Changes coming to the downtown facade improvement program

The Williamston Downtown Development Authority (WmDDA) plan to restate the way downtown business owners can improve their building’s façade–the face of a building. The WmDDA began in 1995 its Facade Improvement Program to help stimulate and finance the improvement of downtown building facades to create and maintain the attractiveness of the downtown area, because of its importance to the economy of Williamston. The program keeps the historical character of the city, as well as improve other buildings. Corey Schmidt, the city manager, said that the WmDDA has discussed amending the improvement plan for the last few months. The way the program is now, an applicant could apply for up to 50 percent of improvements to be financed to a maximum of $2,000 per side of a one-story building.

Williamston City Council discuss fire insurance withholding program

The Williamston City Council on Feb. 25 discussed a new fire insurance withholding program that affects Williamston residents who suffer from a building fire.  

“If there was a fire in town, to a commercial building, this would allow the city to escrow (a bond, deed, or other document kept in the custody of a third party and taking effect only when a specified condition has been fulfilled – Google) up to 25 percent of the insurance settlement to be sure that the work that needs to be done actually gets done,” said Corey Schmidt, the city manager. Schmidt said that it’s a common resolution that many other communities utilize, however Williamston do not. The issue was brought to his attention by building officials who handle code enforcement complaints for the attorney’s office.

McCormick Park bathrooms vandalized

Questions of employee safety came up when city council members continued to discuss the recently vandalized bathrooms at McCormick Park, as they did last month.  Council member Dan Rhines wanted to know what employees should do in situations such like this. “We had a situation a couple of years ago where we had a group of people specifically targeting municipality maintenance barns for robbery,” said Rhines. “They hit Williamstown Township, Dewitt and Perry. One thing I noticed is that we have no direction for employees if they show up and the buildings have been broken into to.”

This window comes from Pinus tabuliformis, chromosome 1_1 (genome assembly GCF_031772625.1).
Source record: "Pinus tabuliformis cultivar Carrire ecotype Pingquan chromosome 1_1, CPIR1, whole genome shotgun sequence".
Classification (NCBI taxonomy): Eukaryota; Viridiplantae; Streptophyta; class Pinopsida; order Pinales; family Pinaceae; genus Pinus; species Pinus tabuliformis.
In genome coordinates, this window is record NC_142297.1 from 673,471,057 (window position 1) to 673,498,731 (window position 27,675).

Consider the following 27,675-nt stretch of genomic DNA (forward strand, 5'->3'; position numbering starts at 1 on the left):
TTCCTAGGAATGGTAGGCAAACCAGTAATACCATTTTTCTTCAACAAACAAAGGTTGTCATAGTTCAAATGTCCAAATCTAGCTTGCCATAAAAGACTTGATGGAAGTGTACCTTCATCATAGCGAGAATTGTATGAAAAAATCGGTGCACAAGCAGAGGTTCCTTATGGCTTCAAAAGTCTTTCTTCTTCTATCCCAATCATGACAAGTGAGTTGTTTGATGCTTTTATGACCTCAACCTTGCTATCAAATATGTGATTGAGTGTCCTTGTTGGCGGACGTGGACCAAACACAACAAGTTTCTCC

Police Chief Bob Young said he doesn’t necessarily think a policy is needed for an event such as this.

City council finishes meeting in record time

On March 11, the Williamston City Council finished its meeting in a record 13 minutes. Mayor Tammy Gilroy went through the formalities of the meeting, the call to order, Pledge of Allegiance and roll call. Two council members Kent Hall and John Bisard were absent. Police Chief Bob Young was also not in attendance. No Williamston residents attended to raise issues during the audience participation, shortening the meeting.

Williamston workers disrupted by winter storms

The lives and schedules of 3,859 Williamston residents were disrupted as Michigan and the Midwest were hit hard by winter storms during late January and early February.

Snow and extremely cold weather caused the 1,854 Williamston workers to have trouble getting to work, according to Data USA, an analytics website.

Williamston residents share their favorite Valentine’s Days

In the fifth century, Pope Gelasius I, made February 14 Valentine’s Day. As the date rolls around again this year, Williamston residents share their favorite date locations. “The best date night place is in Williamston is Gracie’s Bistro,” said Dan Spohn, who has been married to his wife, Margo, for 31 years. “It has great food and a great atmosphere.”

A Williamston resident for 59 years, Linda Siciliano, has been married to her husband, Frank, for 39 years. Siciliano said she doesn’t have a favorite date night location but would rather go for a walk in the town.

Army steps up recruiting in Meridian Township

Meridian Township’s local Army Medical Recruiting Station, located off Hagadorn Road, is serving to help out not only the country, but the local community. Recruiters knit themselves into their local communities and can be found at high schools and community functions talking to people about the opportunities in the Army. “We go out and visit high schools like Okemos High School and the local colleges. We go to community events like fairs. Sometimes you can hear us on the local radio, and we’ve been on Fox 47,” said Mark Czarnecki, the Battalion public affairs official.